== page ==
I Stand Corrected
Wherein the author notes important lessons
Used to be that if you didn’t like a game or where the RPG industry was headed, you’d bitch about Big Dice (usually TSR, later WotC), post a rant to rec.games.frp.dnd, and go back to playing. But it’s different now. Thanks to the OSR, the Age of Complaint is, for all productive purposes, over.
It’s like my mom used to say: Don’t complain unless you have a solution. Bitching about TSR was fun, but only because you never really had to produce results—I mean, it’s not like Lorraine Williams was going to adopt your tweaks to the thief class, and she certainly wasn’t going to pull back on 2nd Ed. splatbooks.
It’s a different story now. Don’t bother bitching. Either inject a remedy via the approved OSR channel—because there’s absolutely nothing to stop you—or sit down and drink your juice.
This, it turns out, is a fundamental provision of RPG life under the OGL. Too bad that I’m the last person on the planet to realise it.
None of this was clear to me until I had a discussion on the Yaqqothl Grimoire, wherein the author posts his rationale for playing retro-clones while acquiring second-hand versions of the original games. Il Male™, the author of the Grimoire, makes a good argument, but it’s in the comment section where I found my wisdom.
The long and short of it is this: I realised that my disdain for retro-clones was misdirected.
All along, my beef with retro-clones has been that they’re entirely too derivative. By definition, retro-clones seemed, to me, little more than wordsmithed versions of original games made legal by inclusion of an OGL. I bitch at length on these points here and here, with some considered clarity here, and also with (to my chagrin) uncharacteristic crankiness here.
But my basis for such conclusions weren’t entirely fair. It consisted of Swords & Wizardry White Box (which I didn’t like, possibly because I never cottoned onto the original LBBs to begin with), the Swords & Wizardry Core (1st printing, which I also didn’t like, because it didn’t fix what I thought was “wrong” with the S&W White Box), and Labyrinth Lord (which I didn’t like because it was different from B/X in all the wrong places).
An Objective Evaluation
The discussion prompted me to download the S&W Core (4th printing). After a thorough read, it seems that, given my sources and a closed mind, my charges of gross derivation just didn’t seem to apply any longer. Maybe they never did. I have to say that I’m impressed with the current version. There are innovations there, and some of the D&D warts have been healed, and the author even goes so far as to explain his rationale for ruling this or that, which I think is a nice touch because it helps clear a few things up for me.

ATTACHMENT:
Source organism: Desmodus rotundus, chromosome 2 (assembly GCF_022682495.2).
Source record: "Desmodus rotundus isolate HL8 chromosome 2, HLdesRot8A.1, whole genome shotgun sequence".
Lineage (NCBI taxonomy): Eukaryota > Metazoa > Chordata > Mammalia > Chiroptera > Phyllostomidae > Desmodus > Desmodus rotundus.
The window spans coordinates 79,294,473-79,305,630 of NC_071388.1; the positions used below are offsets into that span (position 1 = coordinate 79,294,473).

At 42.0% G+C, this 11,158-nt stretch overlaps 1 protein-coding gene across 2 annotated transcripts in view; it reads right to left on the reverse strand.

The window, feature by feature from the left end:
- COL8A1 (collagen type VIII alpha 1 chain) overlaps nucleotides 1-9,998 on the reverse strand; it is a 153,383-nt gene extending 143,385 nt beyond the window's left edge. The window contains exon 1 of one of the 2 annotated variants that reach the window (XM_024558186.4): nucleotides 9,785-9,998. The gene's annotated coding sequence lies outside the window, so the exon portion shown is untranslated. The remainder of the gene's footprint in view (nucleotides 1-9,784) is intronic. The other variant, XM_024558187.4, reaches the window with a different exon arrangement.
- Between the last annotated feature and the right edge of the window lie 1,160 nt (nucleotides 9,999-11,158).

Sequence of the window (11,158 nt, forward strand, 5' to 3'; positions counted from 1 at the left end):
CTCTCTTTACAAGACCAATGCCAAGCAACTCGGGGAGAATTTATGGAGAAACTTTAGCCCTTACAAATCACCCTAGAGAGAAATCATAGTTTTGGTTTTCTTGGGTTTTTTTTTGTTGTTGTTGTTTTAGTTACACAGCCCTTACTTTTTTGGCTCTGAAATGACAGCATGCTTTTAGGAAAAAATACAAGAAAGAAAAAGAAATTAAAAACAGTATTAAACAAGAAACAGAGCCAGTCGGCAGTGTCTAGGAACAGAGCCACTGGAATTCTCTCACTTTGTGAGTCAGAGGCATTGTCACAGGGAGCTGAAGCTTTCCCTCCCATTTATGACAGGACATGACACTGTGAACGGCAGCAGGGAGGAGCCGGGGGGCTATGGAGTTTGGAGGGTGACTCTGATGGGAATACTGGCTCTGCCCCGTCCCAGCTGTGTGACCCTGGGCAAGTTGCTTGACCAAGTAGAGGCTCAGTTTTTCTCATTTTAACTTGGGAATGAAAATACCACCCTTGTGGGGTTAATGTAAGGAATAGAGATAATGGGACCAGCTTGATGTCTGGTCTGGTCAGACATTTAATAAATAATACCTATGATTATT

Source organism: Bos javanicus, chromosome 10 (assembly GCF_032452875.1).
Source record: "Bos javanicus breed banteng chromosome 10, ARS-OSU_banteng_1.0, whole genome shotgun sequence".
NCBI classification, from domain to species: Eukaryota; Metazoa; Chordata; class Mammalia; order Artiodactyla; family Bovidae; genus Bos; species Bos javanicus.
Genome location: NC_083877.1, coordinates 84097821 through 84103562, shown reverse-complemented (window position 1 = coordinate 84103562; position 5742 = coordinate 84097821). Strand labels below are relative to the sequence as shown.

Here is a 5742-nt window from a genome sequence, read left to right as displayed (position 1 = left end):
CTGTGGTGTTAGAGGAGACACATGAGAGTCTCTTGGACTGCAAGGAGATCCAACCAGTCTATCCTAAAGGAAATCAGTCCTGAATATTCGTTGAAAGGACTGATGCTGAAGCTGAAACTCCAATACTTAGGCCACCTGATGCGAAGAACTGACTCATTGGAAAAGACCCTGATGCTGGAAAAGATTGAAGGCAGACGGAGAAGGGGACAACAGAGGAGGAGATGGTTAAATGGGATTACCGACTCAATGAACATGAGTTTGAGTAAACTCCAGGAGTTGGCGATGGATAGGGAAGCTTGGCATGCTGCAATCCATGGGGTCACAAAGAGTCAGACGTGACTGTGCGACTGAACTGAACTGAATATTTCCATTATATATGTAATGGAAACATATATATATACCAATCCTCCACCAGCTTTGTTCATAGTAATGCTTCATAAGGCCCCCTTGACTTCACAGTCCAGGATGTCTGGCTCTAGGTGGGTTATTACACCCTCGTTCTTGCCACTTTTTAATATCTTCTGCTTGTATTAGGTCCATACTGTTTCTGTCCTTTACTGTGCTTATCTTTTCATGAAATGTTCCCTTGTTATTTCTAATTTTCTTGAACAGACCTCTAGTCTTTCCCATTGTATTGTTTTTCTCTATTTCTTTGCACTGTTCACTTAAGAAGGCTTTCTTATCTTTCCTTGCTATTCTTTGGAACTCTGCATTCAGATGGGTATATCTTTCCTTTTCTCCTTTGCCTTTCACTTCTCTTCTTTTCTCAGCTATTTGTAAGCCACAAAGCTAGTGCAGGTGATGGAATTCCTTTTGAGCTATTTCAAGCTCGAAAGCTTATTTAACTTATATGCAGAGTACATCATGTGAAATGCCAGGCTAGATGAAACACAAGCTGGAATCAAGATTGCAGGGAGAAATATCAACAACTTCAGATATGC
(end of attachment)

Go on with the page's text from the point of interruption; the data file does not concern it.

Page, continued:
I hadn’t given S&W a fair shake (or, at least, I hadn’t kept current), because the 4th printing didn’t seem nearly as derivative as the 1st. More importantly, it made me realise that it’s actually hard not to write an RPG that takes some credit from its predecessors. With some thought, this seems to be the nature of the hobby: Innovation is an iterative, evolutionary process.
Chimera is a good example. Clearly, it’s not D&D, but the concepts are there. Character generation, action resolution, gaining experience to improve one’s PC, magic, monsters, and treasure…Chimera’s innovation is in the presentation of concepts, but not the concepts themselves. I mean, Chimera combat works differently than in D&D, but whether you’re using “wound limit” or “hit points,” you’re essentially talking about the same thing: how much damage can a character take before it’s time to roll up a new character?
As I read S&W, I thought about tweaks I’d make. Could I inject Chimera-style combat? Easily. Could I make a Chimera-style class-builder for S&W, based on the Building the Perfect Class material I wrote up for B/X? No problem. I started to appreciate more and more the flexibility baked into S&W.
Which is important to me. I know of no gamer—of any system—who does not add, tweak, delete, revise, or otherwise customise the rules governing his or her game. That’s pretty much how Chimera started: my desire to codify and publish how I like to run my games (which is code for “D&D but with the parts I don’t like replaced by house rules”). I could tweak any game I wanted to play, but there’s something about Swords & Wizardry that makes it so damn easy.
Despite my previous rants, the urge to share with the community, via the community’s vernacular, is something I’ve wanted all along. Maybe it’s because, after 3 years in NJ, I still don’t have a regular gaming group to run Chimera games. Maybe it’s because B/X will always be my “go-to” game. Maybe it’s because the 4th printing of S&W got me excited about writing up a new setting in a way that I haven’t felt in months.
I think the retroclone guys have done a great deal to revitalize the old school D&D community. It’s fun to be interested in and write about a game that so many other people are also interested in and write about—even if their opinions are largely at odds with my own.
I’d like to explore S&W a bit more. I’m still supporting Chimera Basic, though now I’m seriously wondering if the D&D “mods” that inspired Chimera couldn’t be grafted onto S&W. While Chimera downloads are encouraging, the feedback I get suggests that people are using it more for mechanical variants of some version of D&D than as a stand-alone system. Which is fine, but why not try to make it “official” with a Swords & Wizardry port? Let’s see where that takes me.
What say you?